New year, new you: digital intentions from Good Burdens author Christina Crook
Posted on January 10, 2022 | By Ashley Fitzpatrick | 0 Comments
When Christina Crook began writing Good Burdens: How to Live Joyfully in the Digital Age, she thought about the executive burned out on constant hustle, the marketing director unable to sleep at night, the creative constantly producing and drained. Speaking recently with Atlantic Business Magazine, she offered a few ideas to help everyone avoid feeling overburdened by the daily grind.
Crook is also the author of The Joy of Missing Out (2015). She is a podcast host and an active speaker on the subject of finding joy through digital mindfulness. Her latest title was released in the final quarter of calendar 2021 from Halifax-based Nimbus Publishing.
On starting the new year off right, she gave two pieces of advice. First, she offered an exercise in mindfulness. She said ask yourself at the end of each day what you felt was the “most life taking.” Think about that in whatever way you might define it for yourself. Was there a particular conversation you found draining? An hour lost to an email exchange before you’d had a chance to start on any of your goals for the day? Once you settle on it, she added, then ask yourself what in your day was the “most life giving.”
“That’s going to bring an awareness of ‘I want to do more of that’. I think that is an amazing practice to begin at the beginning of a new year,” she said.
When you start to see those things taking away your time and capacity for creativity, caring and community, she suggested, you’ll start to see ways to improve your day-to-day.
The other, simple piece of advice? Ratchet down the constant sense of urgency. Find ways to delay the urgent, as strange as it might sound. As businesspeople, professionals, she said, the desire is to be proactive. You may be up early and into your emails or checking company social media accounts (if you’re responsible for them) before your first coffee. And that’s a great way for your day to go off the rails.
“If we begin the day in a reactive posture, just responding to other people’s demands on us, we’re not bringing our best into the world. It’s just not possible,” Crook said, urging people to also consider building a digital practice that reduces the constant push of “urgent” notices.
She suggested switching to checking your social media accounts as late as possible in your day. “It does seem more difficult to turn off the flow once you’ve opened it up,” she suggested. And, she added, you can limit the “tyranny of the urgent” throughout the day by shutting off notifications for news and social media apps on your devices, even limiting checks of your email to set times in the day, rather than constant pop-ups.
When you picture “happy people,” genuinely happy and not Facebook or Instagram happy, how do they use the internet?
Years ago, Crook took a month’s break from the internet and, added to thoughtful research and writing, wrote the Joy of Missing Out, after which the Toronto resident was referred to by Harper’s Bazaar as the “Marie Kondo of the digital age.” In her latest book, written with the onset of the pandemic, she references further readings, leaning on the work of technology philosopher Dr. Albert Borgmann and others in laying out a case against simply carrying on with every gadget and app without thought, wading through a world of “contextless content confetti.” She highlights the distortions of time and emotion possible with the worst of our digital platforms and promotes the idea of tools rather than a complete ecosystem online.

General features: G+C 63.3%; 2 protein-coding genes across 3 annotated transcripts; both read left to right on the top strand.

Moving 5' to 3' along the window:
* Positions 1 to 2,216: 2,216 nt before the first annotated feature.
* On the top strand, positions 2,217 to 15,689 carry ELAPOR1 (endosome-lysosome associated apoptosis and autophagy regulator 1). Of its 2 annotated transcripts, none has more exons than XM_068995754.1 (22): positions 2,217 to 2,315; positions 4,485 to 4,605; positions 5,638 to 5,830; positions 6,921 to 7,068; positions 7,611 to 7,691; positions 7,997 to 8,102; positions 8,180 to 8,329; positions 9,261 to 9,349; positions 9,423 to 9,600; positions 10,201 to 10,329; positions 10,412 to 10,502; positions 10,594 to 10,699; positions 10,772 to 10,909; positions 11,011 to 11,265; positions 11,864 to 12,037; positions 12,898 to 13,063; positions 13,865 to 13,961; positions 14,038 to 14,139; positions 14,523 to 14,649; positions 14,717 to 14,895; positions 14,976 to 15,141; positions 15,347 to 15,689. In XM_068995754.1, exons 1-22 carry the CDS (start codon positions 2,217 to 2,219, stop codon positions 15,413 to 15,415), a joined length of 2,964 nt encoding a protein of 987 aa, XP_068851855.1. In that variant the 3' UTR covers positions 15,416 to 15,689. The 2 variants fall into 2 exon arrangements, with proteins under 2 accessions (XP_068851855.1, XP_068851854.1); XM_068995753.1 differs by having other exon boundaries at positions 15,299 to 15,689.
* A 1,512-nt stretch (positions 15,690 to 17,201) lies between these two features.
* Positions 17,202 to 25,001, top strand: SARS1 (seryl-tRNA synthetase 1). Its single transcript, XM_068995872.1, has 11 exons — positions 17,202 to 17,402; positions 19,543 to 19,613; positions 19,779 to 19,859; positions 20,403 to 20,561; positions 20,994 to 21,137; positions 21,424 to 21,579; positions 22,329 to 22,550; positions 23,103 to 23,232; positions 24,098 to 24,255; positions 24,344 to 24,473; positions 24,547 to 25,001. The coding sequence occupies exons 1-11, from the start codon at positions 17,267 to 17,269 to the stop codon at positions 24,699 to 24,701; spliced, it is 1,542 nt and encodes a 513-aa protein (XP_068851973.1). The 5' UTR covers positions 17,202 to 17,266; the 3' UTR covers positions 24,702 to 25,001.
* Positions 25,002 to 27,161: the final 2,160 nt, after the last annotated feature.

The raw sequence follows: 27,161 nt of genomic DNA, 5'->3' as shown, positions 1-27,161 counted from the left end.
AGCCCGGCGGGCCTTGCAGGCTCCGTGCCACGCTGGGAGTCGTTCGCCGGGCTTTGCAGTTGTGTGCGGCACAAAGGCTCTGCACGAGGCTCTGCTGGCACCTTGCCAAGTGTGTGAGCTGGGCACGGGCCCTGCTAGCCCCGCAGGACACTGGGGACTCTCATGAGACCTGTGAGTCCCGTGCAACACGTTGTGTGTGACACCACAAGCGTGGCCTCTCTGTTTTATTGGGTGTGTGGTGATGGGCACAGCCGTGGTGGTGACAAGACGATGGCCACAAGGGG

Good Burdens is a quick read that, particularly in print, offers time away from doom scrolling or any constant barrage of emails long enough for a deep breath and re-think of where we choose to place our daily efforts and why. It’s a ‘new year, new you’ book, the kind many people may have shied away from over the years and yet find refreshing now, complete with not-too-demanding activities, or “quests,” for a little thought to personal growth without added stress.
From those burned-out executives to the ragged rank and file, it can help differentiate those “good burdens” in your life—the efforts that return value and help you in being caring and connected in the long-run.
As a parting thought specific to work: “All of us need to work creatively and to do so we need uninterrupted, focused time. Time where we can enter into the joy of flow. And I think in that sense Good Burdens does speak to the ways we need to carve out analog time and analog spaces to do our best work,” Crook said.
About our Book Report series
In our Book Report web series, Atlantic Business Magazine highlights non-fiction focused on Atlantic Canada and Atlantic Canadians, produced by Atlantic Canadian publishers. These short pieces will offer details from upcoming business biographies, Q&As on new releases and, in some cases, fresh commentary from non-fiction authors on the subjects of their published works.
• For more Web Exclusives, click here.
Comments are moderated to ensure thoughtful and respectful conversations. First and last names will appear with each submission; anonymous comments and pseudonyms will not be permitted.
By submitting a comment, you accept that Atlantic Business Magazine has the right to reproduce and publish that comment in whole or in part, in any manner it chooses. Publication of a comment does not constitute endorsement of that comment. We reserve the right to close comments at any time.